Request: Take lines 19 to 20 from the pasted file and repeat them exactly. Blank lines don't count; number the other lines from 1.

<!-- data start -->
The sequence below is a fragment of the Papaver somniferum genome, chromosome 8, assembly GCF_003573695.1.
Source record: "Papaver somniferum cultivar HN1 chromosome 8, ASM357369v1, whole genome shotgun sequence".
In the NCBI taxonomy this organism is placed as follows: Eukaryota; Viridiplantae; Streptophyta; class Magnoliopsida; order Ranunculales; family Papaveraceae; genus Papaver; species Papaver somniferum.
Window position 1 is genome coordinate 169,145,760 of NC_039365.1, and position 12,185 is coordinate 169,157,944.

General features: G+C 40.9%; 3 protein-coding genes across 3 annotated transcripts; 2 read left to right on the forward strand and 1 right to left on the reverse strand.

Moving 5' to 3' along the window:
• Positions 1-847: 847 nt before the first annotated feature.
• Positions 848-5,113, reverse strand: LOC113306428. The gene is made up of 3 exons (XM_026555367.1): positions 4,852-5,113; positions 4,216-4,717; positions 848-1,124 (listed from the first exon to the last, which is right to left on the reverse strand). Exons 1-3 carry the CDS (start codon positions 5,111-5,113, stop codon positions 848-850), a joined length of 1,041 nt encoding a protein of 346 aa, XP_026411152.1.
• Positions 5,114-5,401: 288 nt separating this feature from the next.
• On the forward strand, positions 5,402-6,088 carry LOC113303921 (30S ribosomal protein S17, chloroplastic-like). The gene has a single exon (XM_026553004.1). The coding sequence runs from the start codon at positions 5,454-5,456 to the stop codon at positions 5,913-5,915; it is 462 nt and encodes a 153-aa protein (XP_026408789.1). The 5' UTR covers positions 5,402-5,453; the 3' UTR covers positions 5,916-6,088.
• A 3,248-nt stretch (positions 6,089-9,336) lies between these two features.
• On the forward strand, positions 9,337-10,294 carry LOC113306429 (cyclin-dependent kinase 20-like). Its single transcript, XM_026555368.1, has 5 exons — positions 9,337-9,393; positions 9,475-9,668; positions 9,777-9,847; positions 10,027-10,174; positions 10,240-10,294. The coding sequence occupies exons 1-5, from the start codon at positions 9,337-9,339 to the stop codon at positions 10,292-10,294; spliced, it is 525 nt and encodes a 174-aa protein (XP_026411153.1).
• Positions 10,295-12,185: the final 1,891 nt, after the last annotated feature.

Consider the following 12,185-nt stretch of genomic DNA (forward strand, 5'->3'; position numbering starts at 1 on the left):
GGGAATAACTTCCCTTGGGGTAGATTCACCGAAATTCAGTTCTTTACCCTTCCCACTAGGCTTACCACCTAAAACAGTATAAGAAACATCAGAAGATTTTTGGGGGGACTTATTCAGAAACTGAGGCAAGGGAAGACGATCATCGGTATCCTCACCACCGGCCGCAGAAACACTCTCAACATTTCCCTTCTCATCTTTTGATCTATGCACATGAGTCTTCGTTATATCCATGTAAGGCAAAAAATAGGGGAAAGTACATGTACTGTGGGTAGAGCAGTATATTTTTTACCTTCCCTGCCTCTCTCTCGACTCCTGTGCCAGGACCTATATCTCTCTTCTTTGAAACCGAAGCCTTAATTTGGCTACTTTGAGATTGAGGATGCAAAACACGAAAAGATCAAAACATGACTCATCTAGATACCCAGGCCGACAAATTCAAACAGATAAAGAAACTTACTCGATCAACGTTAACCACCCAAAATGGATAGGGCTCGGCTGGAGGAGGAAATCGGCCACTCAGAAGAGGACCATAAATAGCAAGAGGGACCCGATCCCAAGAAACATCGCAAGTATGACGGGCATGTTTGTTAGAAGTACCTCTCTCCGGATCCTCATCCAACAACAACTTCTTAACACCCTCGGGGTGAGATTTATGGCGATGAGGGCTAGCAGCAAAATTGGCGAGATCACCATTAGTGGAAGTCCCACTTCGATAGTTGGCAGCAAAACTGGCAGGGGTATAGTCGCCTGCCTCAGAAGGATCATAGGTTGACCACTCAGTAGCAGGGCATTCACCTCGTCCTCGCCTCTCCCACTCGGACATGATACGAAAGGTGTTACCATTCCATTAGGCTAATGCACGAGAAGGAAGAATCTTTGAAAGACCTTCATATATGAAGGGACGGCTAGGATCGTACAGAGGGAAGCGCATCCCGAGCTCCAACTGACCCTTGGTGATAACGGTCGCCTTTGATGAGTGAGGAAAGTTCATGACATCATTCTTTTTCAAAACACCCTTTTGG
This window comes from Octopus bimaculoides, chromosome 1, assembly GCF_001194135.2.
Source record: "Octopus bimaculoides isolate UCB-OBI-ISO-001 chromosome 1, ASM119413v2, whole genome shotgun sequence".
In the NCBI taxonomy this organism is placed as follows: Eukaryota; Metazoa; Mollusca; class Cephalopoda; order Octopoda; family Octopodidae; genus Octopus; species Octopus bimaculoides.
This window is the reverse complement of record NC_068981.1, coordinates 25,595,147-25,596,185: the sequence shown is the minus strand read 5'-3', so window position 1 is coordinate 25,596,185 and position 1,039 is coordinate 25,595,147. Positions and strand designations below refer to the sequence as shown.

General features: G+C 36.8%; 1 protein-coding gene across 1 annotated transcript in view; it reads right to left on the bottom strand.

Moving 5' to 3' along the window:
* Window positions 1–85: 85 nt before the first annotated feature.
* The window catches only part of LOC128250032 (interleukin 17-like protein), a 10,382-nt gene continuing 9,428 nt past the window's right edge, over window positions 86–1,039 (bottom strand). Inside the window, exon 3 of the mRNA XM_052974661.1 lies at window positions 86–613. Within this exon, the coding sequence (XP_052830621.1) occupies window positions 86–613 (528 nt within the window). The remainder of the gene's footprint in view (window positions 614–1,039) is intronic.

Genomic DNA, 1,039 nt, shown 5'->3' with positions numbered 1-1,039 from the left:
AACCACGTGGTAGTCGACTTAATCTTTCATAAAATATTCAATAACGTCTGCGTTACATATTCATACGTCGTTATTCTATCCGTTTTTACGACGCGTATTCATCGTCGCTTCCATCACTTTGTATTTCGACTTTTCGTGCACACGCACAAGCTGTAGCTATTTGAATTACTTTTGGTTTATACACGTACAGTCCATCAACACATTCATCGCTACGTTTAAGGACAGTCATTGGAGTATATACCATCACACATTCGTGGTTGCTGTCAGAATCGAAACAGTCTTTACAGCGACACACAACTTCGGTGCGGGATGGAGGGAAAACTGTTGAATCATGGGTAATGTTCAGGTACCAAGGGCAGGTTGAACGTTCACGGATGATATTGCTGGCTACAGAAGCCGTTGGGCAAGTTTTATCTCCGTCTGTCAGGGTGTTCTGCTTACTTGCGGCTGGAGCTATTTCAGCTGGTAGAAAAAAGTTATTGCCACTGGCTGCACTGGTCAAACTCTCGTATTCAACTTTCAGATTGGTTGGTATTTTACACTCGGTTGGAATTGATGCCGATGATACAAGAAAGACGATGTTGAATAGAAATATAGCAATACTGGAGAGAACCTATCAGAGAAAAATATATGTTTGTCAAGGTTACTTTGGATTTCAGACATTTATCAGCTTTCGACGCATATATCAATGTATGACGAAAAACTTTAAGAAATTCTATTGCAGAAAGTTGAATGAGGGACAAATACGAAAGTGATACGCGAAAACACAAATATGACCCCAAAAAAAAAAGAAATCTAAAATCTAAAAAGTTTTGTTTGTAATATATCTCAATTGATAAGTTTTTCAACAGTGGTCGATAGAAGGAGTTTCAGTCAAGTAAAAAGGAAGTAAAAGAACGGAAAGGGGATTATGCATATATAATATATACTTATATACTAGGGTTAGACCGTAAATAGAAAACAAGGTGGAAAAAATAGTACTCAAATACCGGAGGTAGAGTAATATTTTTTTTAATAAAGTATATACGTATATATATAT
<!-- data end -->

This window is the reverse complement of record NC_068981.1, coordinates 25,595,147-25,596,185: the sequence shown is the minus strand read 5'-3', so window position 1 is coordinate 25,596,185 and position 1,039 is coordinate 25,595,147. Positions and strand designations below refer to the sequence as shown.

General features: G+C 36.8%; 1 protein-coding gene across 1 annotated transcript in view; it reads right to left on the bottom strand.